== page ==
Original German WWII M40 Single Decal Luftwaffe Helmet with 1940 Dated 57cm Liner & Chinstrap - Stamped SE64

Item Description

Original Item: Only One Available. This is a very nice all original example of a Model 1940 German WWII helmet with a single Luftwaffe Eagle decal and size 57cm liner, as well as an intact chinstrap. This stamped sheet steel construction helmet still retains most of the original lightly textured Luftwaffe Fliegerblau (flyer's blue) paint, which utilized aluminum oxide as a texturing agent. There is scuffing to the paint and some worked in dirt, as well as areas of complete paint loss, particularly on the top of the helmet, but there is no major damage out of line with wear from service. The interior paint is very well retained, with just a bit of oxidation in areas. The original Luftwaffe eagle decal is still retained at about 85%, showing a lovely aged toned color, with overall light chipping due to the textured surface. This is really a great looking decal, with a lovely patina!

The reverse, interior, neck guard apron is serial number stamped 10029 and the interior, left side, apron has the stamped manufacturer's code and size, SE64 indicating that it was manufactured by Sächsische Emaillier und Stanzwerke A.G. of Lauter, Germany. Size 64 is a nice medium size that can accommodate liners from 56cm to 57cm or US 7 to 7 1/8. Size 64 shells are harder to find and are therefore more valuable to a collector.

All three original liner retaining pins are intact and in good condition, all retaining the paint at about 50%, with the rest chipped away. The interior of the helmet still has its original leather liner with all 8 fingers fully intact, with the original top tie string replaced by a shoelace. The leather shows wear and staining from use, with some splitting around the rim and a stitch repair at the very rear, but overall the leather is still supple. The outer side of the galvanized steel liner band over the left ear is marked 64 n.A / 57, indicating that this is a size 59 liner for a size 66 shell. The right side displays the full manufacture information, as well as a date, though it was stamped faintly and can be hard to read:

D. R. P.

The included chinstrap is in fully intact, and looks to be an arsenal replacement, as it is definitely in much better condition than the liner leather. It is stamped on the longer end with Waldow - Launer / Prag / 1940, a known maker of WWII chinstraps. We have checked the buckle style and stitching pattern, and believe this chinstrap to be genuine.

Overall an very good condition genuine complete M40 Single Decal Luftwaffe helmet, with a patina that is impossible to duplicate! This is an item that will only continue to appreciate in value over time.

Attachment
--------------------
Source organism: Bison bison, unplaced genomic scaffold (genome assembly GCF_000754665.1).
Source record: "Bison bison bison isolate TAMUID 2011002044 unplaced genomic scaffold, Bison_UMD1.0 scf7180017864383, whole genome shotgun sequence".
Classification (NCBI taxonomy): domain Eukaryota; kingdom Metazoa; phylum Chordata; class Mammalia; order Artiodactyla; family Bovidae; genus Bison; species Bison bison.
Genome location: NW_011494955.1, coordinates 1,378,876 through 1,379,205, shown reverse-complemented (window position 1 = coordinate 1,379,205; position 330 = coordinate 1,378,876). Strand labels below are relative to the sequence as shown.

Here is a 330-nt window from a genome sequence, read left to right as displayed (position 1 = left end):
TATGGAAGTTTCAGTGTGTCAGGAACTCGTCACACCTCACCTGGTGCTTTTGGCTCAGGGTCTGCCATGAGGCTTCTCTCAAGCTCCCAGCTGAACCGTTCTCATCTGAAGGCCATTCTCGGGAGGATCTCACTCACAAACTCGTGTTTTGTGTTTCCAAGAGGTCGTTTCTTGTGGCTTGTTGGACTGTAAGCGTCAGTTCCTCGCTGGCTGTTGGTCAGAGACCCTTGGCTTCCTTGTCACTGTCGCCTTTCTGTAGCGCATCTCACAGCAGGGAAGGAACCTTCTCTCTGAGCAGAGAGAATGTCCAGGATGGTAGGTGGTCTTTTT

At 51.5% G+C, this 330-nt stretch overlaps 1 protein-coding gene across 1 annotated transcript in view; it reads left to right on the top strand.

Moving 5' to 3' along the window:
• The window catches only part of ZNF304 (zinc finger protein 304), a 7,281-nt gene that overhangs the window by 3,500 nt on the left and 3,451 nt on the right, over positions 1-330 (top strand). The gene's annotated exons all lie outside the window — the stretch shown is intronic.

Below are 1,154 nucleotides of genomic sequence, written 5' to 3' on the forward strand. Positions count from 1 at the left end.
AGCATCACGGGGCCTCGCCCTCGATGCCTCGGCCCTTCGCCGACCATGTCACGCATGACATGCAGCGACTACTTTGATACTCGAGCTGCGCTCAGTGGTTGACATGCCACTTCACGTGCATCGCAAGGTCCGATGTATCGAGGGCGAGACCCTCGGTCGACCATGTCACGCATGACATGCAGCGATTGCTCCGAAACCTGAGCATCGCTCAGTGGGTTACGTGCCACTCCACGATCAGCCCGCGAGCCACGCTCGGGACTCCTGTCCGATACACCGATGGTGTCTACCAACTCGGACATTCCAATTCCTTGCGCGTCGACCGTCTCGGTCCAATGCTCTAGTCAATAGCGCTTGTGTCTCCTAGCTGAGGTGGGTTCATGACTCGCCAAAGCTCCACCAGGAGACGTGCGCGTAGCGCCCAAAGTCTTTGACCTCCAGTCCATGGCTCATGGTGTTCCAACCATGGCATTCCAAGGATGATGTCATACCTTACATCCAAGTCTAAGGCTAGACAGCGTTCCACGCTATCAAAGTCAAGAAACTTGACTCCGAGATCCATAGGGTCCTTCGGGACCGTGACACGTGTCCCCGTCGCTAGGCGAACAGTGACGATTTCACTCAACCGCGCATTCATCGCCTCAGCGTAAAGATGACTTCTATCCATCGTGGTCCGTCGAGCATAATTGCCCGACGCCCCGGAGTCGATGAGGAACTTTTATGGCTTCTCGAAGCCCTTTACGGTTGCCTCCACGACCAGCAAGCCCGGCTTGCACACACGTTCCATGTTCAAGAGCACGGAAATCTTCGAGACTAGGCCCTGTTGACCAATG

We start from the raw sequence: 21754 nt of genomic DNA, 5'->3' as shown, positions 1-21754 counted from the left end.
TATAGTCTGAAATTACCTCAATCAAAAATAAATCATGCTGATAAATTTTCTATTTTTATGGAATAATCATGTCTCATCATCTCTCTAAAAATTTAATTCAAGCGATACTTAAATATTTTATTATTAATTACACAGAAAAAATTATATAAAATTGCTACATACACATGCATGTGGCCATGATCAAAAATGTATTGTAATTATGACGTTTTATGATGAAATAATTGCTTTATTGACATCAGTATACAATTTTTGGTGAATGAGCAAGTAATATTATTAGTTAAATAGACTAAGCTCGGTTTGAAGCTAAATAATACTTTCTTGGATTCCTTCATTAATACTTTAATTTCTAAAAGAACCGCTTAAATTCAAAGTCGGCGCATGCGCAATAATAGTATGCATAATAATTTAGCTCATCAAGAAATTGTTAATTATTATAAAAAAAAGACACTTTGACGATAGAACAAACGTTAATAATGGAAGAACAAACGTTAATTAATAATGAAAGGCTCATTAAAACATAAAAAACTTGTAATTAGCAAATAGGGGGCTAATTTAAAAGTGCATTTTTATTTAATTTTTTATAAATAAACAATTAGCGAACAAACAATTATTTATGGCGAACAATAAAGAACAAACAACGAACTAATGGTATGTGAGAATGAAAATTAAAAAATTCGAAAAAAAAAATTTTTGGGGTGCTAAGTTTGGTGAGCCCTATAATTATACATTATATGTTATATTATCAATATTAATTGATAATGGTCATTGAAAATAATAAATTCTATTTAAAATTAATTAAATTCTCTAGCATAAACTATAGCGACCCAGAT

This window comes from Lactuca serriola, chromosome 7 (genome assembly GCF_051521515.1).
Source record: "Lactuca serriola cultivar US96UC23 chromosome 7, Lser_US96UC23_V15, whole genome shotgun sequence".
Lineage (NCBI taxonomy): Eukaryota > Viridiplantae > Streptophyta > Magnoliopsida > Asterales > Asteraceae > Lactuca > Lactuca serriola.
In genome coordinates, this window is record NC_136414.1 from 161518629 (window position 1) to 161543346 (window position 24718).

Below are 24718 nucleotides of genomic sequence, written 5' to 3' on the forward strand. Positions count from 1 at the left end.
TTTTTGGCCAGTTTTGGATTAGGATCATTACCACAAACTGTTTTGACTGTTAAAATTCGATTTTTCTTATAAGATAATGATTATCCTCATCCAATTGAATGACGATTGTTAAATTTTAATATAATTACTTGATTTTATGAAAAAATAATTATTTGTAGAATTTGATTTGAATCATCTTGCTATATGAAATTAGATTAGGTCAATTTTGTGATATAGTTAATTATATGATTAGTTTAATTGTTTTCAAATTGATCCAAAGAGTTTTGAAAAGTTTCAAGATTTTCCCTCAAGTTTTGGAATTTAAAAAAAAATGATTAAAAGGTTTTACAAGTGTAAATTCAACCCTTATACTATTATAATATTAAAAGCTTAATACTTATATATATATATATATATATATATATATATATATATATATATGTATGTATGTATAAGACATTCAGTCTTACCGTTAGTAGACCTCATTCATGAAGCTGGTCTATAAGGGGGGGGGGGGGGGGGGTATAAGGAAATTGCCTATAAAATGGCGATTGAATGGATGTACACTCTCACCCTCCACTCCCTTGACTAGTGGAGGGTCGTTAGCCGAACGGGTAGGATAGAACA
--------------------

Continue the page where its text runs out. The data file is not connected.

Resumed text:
The first "modern" steel helmets were introduced by the French army in early 1915 and were shortly followed by the British army later that year. With plans on the drawing board, experimental helmets in the field, ("Gaede" helmet), and some captured French and British helmets the German army began tests for their own steel helmet at the Kummersdorf Proving Grounds in November, and in the field in December 1915. An acceptable pattern was developed and approved and production began at Eisen-und Hüttenwerke, AG Thale/Harz, (Iron and Foundry Works), in the spring of 1916.

These first modern M16 helmets evolved into the M18 helmets by the end of WWI. The M16 and M18 helmets remained in usage through-out the Weimar Reichswehr, (National Defence Force, Circa 1919-1933), era and on into the early years of the Third Reich until the development of the smaller, lighter M35 style helmet in June 1935.

In 1934 tests began on an improved Stahlhelm, whose design was a development of World War I models. The Eisenhüttenwerke company of Thale carried out prototype design and testing, with Dr. Friedrich Schwerd once again taking a hand.

The new helmet was pressed from sheets of molybdenum steel in several stages. The size of the flared visor and skirt was reduced, and the large projecting lugs for the obsolete armor shield were eliminated. The ventilator holes were retained, but were set in smaller hollow rivets mounted to the helmet's shell. The edges of the shell were rolled over, creating a smooth edge along the helmet. Finally, a completely new leather suspension, or liner, was incorporated that greatly improved the helmet's safety, adjustability, and comfort for each wearer. These improvements made the new M1935 helmet lighter, more compact, and more comfortable to wear than the previous designs.

The Army's Supreme Command officially accepted the new helmet on June 25, 1935 and it was intended to replace all other helmets in service.

The M1935 design was slightly modified in 1940 to simplify its construction, the manufacturing process now incorporating more automated stamping methods. The principal change was to stamp the ventilator hole mounts directly onto the shell, rather than utilizing separate fittings. In other respects, the M1940 helmet was identical to the M1935. The Germans still referred to the M1940 as the M1935, while the M1940 designation were given by collectors.

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